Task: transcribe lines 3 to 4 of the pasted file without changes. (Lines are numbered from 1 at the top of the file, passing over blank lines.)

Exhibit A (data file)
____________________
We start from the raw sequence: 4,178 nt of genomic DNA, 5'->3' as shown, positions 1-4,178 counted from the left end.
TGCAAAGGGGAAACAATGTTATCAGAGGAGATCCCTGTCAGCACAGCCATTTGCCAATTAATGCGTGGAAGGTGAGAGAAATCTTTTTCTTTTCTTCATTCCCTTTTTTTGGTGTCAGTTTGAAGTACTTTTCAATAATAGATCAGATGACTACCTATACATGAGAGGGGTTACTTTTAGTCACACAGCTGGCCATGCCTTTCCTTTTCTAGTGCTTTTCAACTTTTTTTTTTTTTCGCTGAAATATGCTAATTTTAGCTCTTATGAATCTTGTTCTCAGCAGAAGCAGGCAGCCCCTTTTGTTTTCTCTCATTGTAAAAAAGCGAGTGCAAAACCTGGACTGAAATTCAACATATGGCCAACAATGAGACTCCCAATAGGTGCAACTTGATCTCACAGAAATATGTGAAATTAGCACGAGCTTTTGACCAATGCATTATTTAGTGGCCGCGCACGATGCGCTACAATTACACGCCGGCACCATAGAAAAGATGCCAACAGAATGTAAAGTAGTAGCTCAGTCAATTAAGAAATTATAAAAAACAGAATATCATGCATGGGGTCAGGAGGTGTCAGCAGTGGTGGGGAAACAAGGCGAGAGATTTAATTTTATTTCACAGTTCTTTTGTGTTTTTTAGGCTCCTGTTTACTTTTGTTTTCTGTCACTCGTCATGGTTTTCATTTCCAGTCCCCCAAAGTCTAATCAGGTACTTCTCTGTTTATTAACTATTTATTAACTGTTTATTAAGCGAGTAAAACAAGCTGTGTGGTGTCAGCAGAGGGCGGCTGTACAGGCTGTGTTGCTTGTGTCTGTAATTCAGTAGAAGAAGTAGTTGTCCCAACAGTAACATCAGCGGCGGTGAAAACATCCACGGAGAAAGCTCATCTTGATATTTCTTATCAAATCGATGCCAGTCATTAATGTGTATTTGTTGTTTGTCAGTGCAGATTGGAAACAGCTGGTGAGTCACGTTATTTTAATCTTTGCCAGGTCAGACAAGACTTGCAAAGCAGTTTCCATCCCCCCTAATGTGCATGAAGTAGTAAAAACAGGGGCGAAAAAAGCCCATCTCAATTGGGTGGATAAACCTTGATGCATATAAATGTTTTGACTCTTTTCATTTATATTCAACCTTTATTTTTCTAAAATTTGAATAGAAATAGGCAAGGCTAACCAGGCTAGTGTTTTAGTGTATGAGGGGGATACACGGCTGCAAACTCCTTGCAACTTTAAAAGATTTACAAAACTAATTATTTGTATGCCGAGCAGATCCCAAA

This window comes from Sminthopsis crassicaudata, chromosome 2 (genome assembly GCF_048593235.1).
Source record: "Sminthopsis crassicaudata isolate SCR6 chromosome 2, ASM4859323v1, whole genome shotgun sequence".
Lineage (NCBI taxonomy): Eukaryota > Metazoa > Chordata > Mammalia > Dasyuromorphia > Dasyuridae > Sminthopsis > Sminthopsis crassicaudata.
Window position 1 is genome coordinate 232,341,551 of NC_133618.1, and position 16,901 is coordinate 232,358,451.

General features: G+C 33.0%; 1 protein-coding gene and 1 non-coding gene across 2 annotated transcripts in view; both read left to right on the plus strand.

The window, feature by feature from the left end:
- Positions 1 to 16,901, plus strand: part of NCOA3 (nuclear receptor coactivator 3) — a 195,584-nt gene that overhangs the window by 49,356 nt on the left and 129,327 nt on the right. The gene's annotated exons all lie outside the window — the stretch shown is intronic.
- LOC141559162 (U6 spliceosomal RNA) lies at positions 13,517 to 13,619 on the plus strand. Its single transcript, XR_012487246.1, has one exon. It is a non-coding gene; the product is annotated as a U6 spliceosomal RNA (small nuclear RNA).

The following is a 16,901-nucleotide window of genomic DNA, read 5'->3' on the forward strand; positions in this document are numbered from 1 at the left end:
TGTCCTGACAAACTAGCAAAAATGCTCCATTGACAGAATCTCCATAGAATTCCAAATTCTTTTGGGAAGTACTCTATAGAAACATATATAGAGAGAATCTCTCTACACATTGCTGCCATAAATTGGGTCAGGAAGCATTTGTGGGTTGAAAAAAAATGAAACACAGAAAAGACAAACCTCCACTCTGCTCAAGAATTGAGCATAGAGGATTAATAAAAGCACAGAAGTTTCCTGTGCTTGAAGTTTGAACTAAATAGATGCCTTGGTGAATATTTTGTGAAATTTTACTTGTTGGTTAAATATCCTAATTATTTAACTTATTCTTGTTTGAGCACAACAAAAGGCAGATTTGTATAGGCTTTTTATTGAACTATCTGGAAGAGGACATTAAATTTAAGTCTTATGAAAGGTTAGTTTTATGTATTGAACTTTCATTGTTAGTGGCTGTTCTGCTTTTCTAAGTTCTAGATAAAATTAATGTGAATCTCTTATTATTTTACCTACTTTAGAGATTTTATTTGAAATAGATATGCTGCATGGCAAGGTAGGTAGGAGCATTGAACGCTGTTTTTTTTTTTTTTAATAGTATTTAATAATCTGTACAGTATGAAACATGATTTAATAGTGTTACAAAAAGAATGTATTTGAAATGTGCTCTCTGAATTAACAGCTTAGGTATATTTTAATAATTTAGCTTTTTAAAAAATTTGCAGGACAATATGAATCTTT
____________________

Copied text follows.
This window comes from Sminthopsis crassicaudata, chromosome 2 (genome assembly GCF_048593235.1).
Source record: "Sminthopsis crassicaudata isolate SCR6 chromosome 2, ASM4859323v1, whole genome shotgun sequence".